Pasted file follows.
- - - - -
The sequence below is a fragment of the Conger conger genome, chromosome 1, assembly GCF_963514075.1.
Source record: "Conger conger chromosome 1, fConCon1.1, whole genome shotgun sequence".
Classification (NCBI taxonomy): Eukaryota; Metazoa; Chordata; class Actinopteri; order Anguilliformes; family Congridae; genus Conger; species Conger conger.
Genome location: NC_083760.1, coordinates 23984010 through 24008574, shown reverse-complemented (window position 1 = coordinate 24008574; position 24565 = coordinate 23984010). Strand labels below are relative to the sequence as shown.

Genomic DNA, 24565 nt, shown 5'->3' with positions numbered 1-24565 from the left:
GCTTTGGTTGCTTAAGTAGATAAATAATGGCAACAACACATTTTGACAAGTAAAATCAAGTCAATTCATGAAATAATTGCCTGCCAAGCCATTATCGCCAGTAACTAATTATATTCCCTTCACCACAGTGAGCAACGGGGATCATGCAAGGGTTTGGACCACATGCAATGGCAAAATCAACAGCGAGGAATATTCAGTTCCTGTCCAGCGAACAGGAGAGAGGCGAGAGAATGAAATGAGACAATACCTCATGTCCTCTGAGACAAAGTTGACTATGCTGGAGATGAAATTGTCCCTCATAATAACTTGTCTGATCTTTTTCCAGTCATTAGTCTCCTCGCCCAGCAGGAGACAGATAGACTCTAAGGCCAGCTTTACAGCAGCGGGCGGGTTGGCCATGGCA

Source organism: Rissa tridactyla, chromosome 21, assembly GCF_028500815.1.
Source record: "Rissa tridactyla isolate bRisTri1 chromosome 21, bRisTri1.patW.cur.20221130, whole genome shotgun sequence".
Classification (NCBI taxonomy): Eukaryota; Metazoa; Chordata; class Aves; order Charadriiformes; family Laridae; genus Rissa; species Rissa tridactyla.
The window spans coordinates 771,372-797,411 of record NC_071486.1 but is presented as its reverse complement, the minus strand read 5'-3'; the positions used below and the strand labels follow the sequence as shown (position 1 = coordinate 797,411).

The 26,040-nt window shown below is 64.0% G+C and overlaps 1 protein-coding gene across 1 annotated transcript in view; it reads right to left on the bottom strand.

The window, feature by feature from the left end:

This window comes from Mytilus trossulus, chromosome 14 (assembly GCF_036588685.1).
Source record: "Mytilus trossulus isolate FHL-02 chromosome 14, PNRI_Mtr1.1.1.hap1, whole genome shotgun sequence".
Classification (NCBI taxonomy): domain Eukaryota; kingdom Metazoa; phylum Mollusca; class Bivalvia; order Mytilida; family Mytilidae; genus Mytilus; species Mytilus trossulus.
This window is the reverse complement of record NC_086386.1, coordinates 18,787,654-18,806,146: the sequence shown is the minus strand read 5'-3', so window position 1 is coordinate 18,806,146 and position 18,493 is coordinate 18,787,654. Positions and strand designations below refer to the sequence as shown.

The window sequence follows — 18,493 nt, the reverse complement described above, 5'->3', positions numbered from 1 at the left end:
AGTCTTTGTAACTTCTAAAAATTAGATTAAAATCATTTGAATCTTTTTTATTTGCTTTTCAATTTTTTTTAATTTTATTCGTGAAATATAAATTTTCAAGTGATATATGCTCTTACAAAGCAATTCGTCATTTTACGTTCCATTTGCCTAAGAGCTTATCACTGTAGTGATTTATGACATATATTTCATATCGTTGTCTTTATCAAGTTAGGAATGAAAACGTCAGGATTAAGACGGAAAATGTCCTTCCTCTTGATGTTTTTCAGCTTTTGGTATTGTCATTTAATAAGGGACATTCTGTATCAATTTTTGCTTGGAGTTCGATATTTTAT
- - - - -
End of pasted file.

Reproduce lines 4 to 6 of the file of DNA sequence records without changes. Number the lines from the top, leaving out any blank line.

Genome location: NC_083760.1, coordinates 23984010 through 24008574, shown reverse-complemented (window position 1 = coordinate 24008574; position 24565 = coordinate 23984010). Strand labels below are relative to the sequence as shown.

Genomic DNA, 24565 nt, shown 5'->3' with positions numbered 1-24565 from the left:
GCTTTGGTTGCTTAAGTAGATAAATAATGGCAACAACACATTTTGACAAGTAAAATCAAGTCAATTCATGAAATAATTGCCTGCCAAGCCATTATCGCCAGTAACTAATTATATTCCCTTCACCACAGTGAGCAACGGGGATCATGCAAGGGTTTGGACCACATGCAATGGCAAAATCAACAGCGAGGAATATTCAGTTCCTGTCCAGCGAACAGGAGAGAGGCGAGAGAATGAAATGAGACAATACCTCATGTCCTCTGAGACAAAGTTGACTATGCTGGAGATGAAATTGTCCCTCATAATAACTTGTCTGATCTTTTTCCAGTCATTAGTCTCCTCGCCCAGCAGGAGACAGATAGACTCTAAGGCCAGCTTTACAGCAGCGGGCGGGTTGGCCATGGCA